7 Templates for Character Arcs

by John Bucher (@johnkbucher)

Seeing a character grow in her internal journey is one of the most effective ways to show that the character has arced. While a protagonist learning or realizing something is not effective as a visual external goal, these are powerful internal goals that, by necessity, characters are greatly unaware of while they are being subconsciously pursued.

These processes of internal change are usually what we are referring to when we discuss a character’s arc. The character arc can be simply explained as a character moving from one internal place to another. We might say it like this: The protagonist goes from being _______________ to being _______________. Identifying the beginning and ending place of your protagonist’s arc is helpful in executing it throughout the course of your story. Here are seven templates or examples of arcs that your character might go on.

1. She goes from seeing the world in black in white to seeing the world in shades of gray

Knowledge of personality types are helpful when developing characters. Some personalities lean into binary thinking, needing the world to be simple and lacking nuance. Of course, a brutal truth of life is that most issues are complex and involve shades of gray. Helping a character to discover this affirms the audience in their own considerations around complicated matters. The protagonist, Elizabeth, must confront this reality in Miss Sloan.

2. She goes from solely taking care of others to also taking care of herself

The recognition that you can’t provide for others what you haven’t made room for in your own heart is central to the journey of protagonists with this arc. This process can be tricky to execute as the character may often need to continue to keep caring for others — her children, for example — but also find a way to have her own needs met. Alice Kinney navigates these waters in Home Again.

3. He goes from being afraid to being courageous

This journey involves giving the protagonist tools to overcome his fear. Often these tools involve experiences and examples in the form of other characters. Sam Friedman becomes courageous over time through the example set by Thurgood Marshall in the film Marshall.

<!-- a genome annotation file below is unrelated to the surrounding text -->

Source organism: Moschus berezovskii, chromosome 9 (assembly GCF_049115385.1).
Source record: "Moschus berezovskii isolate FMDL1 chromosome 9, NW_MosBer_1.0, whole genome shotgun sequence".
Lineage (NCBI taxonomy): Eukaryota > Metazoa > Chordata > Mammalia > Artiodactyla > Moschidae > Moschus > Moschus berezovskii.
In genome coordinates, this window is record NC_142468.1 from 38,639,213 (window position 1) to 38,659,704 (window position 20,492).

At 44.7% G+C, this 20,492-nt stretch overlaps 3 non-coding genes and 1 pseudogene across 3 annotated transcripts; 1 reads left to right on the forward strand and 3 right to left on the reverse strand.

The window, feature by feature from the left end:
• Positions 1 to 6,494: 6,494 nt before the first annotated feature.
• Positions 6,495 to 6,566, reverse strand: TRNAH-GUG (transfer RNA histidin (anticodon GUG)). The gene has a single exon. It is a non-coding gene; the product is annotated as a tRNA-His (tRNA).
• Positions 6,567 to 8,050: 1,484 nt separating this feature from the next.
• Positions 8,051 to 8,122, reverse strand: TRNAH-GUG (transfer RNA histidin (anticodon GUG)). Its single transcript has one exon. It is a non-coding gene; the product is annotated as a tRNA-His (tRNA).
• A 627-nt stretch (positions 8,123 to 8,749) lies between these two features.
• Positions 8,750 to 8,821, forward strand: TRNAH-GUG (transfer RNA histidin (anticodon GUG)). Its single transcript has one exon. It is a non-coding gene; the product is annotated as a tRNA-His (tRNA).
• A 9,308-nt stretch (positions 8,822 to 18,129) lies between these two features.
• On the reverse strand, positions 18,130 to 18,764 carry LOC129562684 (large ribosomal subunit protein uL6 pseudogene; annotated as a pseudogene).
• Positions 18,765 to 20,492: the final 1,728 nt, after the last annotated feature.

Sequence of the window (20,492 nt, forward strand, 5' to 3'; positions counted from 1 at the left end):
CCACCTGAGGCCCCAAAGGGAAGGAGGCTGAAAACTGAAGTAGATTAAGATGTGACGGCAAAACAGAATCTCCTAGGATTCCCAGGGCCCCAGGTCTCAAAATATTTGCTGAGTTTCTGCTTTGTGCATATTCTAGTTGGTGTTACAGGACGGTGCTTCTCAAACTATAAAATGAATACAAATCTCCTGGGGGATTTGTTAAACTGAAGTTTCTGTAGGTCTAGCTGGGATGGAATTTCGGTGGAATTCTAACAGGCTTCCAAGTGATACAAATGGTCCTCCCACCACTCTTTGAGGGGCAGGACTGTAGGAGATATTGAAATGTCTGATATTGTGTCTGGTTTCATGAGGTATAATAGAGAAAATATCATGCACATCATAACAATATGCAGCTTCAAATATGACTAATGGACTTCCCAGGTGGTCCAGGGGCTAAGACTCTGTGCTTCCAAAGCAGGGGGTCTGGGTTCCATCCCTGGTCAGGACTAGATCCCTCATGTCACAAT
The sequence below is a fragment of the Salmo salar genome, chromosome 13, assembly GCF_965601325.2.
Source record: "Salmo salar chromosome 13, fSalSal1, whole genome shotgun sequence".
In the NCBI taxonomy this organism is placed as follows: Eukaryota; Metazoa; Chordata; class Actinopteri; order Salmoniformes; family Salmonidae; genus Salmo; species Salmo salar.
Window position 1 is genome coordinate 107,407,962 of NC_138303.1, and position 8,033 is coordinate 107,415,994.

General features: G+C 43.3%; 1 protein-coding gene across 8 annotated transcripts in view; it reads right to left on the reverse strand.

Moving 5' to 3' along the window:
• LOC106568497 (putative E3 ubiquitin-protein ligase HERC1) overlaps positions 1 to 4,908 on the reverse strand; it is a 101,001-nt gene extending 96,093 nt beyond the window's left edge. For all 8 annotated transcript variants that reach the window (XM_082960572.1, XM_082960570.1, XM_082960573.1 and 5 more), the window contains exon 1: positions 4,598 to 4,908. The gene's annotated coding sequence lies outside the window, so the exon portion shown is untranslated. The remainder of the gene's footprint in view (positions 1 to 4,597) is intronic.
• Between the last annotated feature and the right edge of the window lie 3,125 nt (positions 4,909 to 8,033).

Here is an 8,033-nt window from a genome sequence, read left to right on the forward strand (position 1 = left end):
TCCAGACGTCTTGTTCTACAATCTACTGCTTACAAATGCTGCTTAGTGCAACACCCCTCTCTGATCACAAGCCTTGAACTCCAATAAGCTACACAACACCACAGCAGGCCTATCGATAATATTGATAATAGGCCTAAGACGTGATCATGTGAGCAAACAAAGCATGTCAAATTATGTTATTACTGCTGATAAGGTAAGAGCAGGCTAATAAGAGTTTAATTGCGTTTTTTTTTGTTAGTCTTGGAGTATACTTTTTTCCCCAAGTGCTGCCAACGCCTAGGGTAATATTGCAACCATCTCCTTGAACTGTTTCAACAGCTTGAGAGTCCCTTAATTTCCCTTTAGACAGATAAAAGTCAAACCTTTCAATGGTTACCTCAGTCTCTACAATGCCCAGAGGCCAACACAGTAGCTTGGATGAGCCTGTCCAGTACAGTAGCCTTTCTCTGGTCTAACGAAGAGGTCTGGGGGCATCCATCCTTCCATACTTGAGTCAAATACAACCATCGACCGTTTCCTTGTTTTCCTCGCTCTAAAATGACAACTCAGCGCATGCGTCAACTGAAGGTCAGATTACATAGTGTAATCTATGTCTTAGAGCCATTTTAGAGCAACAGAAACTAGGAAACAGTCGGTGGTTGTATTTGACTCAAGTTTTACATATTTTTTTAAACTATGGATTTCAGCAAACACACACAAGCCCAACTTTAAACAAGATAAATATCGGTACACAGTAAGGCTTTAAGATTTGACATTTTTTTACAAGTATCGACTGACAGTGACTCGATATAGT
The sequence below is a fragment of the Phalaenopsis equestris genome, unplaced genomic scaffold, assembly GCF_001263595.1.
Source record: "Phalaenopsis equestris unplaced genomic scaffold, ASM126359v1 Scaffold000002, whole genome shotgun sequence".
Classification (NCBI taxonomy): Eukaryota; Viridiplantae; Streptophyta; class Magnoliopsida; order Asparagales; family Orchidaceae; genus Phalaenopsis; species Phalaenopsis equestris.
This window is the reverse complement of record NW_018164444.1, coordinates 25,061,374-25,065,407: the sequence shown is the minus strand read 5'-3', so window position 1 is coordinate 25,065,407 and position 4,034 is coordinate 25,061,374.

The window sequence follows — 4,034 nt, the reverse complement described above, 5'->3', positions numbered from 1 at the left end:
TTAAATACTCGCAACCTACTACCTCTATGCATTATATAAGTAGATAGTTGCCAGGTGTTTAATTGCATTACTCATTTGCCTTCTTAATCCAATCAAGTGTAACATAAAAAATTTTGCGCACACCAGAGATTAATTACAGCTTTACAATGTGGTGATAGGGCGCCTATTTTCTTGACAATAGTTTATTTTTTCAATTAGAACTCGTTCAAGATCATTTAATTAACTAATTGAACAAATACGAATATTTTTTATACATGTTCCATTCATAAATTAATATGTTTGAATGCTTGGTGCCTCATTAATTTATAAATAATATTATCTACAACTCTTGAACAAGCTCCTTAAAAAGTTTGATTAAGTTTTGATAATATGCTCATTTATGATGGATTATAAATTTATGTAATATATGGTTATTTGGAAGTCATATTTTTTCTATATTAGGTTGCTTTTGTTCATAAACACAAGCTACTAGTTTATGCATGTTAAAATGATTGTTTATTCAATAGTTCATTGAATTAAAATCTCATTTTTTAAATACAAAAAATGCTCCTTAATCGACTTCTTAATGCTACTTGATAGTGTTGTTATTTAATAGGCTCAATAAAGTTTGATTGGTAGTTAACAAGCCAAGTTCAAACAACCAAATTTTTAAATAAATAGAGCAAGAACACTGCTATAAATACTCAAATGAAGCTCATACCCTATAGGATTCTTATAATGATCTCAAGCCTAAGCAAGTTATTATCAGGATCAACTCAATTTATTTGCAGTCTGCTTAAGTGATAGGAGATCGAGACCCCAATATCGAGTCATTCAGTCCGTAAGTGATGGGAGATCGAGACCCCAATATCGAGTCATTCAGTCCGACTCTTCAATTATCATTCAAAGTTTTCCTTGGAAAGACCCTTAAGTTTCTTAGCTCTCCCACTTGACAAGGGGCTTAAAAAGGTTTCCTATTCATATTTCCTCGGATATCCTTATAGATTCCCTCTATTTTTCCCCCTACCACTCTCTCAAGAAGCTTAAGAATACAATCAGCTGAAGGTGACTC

4. He goes from having a closed heart to being open to love

The process of allowing your protagonist to open up his heart takes time and the involvement of another character that will make the risk worthwhile. Much of the journey will involve affirming the protagonist’s timidity before something forces him to make a decision that puts all his feelings on the line. Andy in The 40 Year Old Virgin overcomes his avoidance of intimacy only after meeting Trish, the woman who could change everything for him.

5. She goes from doubt to belief

Doubt is universal. All of us have issues that we face doubts about. Sometimes those doubts concern the values that society and those around us hold. Other times, the doubts we face are about ourselves. Belief occurs through the events that convince us of the reliability of certain ideas and values. Ellie journeys from a comfortable place of scientific doubt to a vulnerable place of belief in Contact.

6. She goes from being naĂŻve to being wise

Coming of age stories rely on the universal experiences of life to teach maturity. Moving a protagonist from naivety to wisdom takes time in the narrative. It involves the character making mistakes but then learning from them. Violet wises up after she moves to the big city and is taken advantage of in Coyote Ugly.

7. He goes from being selfish to generous

While protagonists on this journey are often well off, this is not always the case. Sometimes, selfishness not only involves financial resources, but also time, or even affection as is the case with Vincent in St. Vincent. His journey is subtle and slow but ends with his character in a much different place than where he began.


John Bucher is a writer, speaker, and story consultant based out of Los Angeles. He is the author of several books including The Inside Out Story and Master of the Cinematic Universe: The Secret Code to Writing in the New World of Media. He has written for entities ranging from HBO to U.S.  Ambassadors. He teaches at The LA Film Studies Center and has conducted story seminars on five continents. He can be reached on Twitter @johnkbucher and through his site, tellingabetterstory.com.

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